The History of England

from Celts through 20th century


Category: Politics

The modern party system inBritainis a result of the Industrial Revolution, the emergence of financial capital to leadership of the state and the organised political struggle of the working class. Political parties are the reflection of class divisions within society. The Industrial Revolution brought into being the industrial proletariat and with it the fight for civil and political rights, trade-union organisa­tion and the right to vote. The subsequent political struggle brought about the consolidation of capitalist power behind the Tory Party as its political expression, the decline of the Liberal Party into a middle class, small capitalist party, the emergence of the mass Labour Party.

Despite all the claptrap of the Conservative publicists, the Tory Party is the class party of big business, staffed, financed and led by big business, carrying out the policy of big business. The characteristic of the Tory Party is its lack of any semblance of democracy, and its complete domination by the top clique of company directors, aristocrats and professional big-business politicians.

A glance at the historical development of the Conserva­tive and Liberal parties helps to explain their present consti­tutions. In the eighteenth century the Tory and Wig par­ties were nothing more than groups of M. P.’s within Par­liament. There was no national organisation whatever.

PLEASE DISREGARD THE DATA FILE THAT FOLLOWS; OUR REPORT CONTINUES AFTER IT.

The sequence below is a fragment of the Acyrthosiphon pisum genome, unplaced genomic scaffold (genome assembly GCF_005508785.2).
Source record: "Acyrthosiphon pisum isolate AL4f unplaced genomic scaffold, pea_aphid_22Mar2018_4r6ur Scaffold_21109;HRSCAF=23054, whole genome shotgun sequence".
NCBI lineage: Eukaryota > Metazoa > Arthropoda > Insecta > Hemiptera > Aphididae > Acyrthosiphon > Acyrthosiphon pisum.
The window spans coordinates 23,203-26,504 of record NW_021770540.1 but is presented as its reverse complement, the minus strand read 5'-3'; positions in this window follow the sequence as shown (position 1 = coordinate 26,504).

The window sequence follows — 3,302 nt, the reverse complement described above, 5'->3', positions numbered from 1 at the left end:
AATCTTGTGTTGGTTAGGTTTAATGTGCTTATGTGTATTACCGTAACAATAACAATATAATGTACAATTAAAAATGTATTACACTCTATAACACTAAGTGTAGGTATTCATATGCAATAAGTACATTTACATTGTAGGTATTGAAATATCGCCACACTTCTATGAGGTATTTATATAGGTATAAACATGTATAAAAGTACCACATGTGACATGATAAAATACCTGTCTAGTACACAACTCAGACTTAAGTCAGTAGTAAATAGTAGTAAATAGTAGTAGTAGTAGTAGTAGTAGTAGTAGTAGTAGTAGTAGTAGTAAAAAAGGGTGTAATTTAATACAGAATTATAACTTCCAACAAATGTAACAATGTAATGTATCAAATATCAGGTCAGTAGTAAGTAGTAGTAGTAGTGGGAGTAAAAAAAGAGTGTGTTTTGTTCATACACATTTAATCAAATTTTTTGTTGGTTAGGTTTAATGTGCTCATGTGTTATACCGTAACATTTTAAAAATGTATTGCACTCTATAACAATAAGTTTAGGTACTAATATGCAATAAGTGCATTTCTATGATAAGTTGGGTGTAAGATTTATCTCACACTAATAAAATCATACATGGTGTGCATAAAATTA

The fight for democratic rights, for universal suffrage, created a new position; party organisation arose as a neces­sity. With wealth and property overwhelmingly concentrated in the hands of the tiny minority, and the parliamentary majority necessary to form a government dependent on the mass of the voters, the capitalist parties, by fair means or foul, had to win the votes not only of the rich, but of the small capitalists, the middle class and professional people, small business men, shopkeepers and even backward sections of workers, and organise them into or around the party.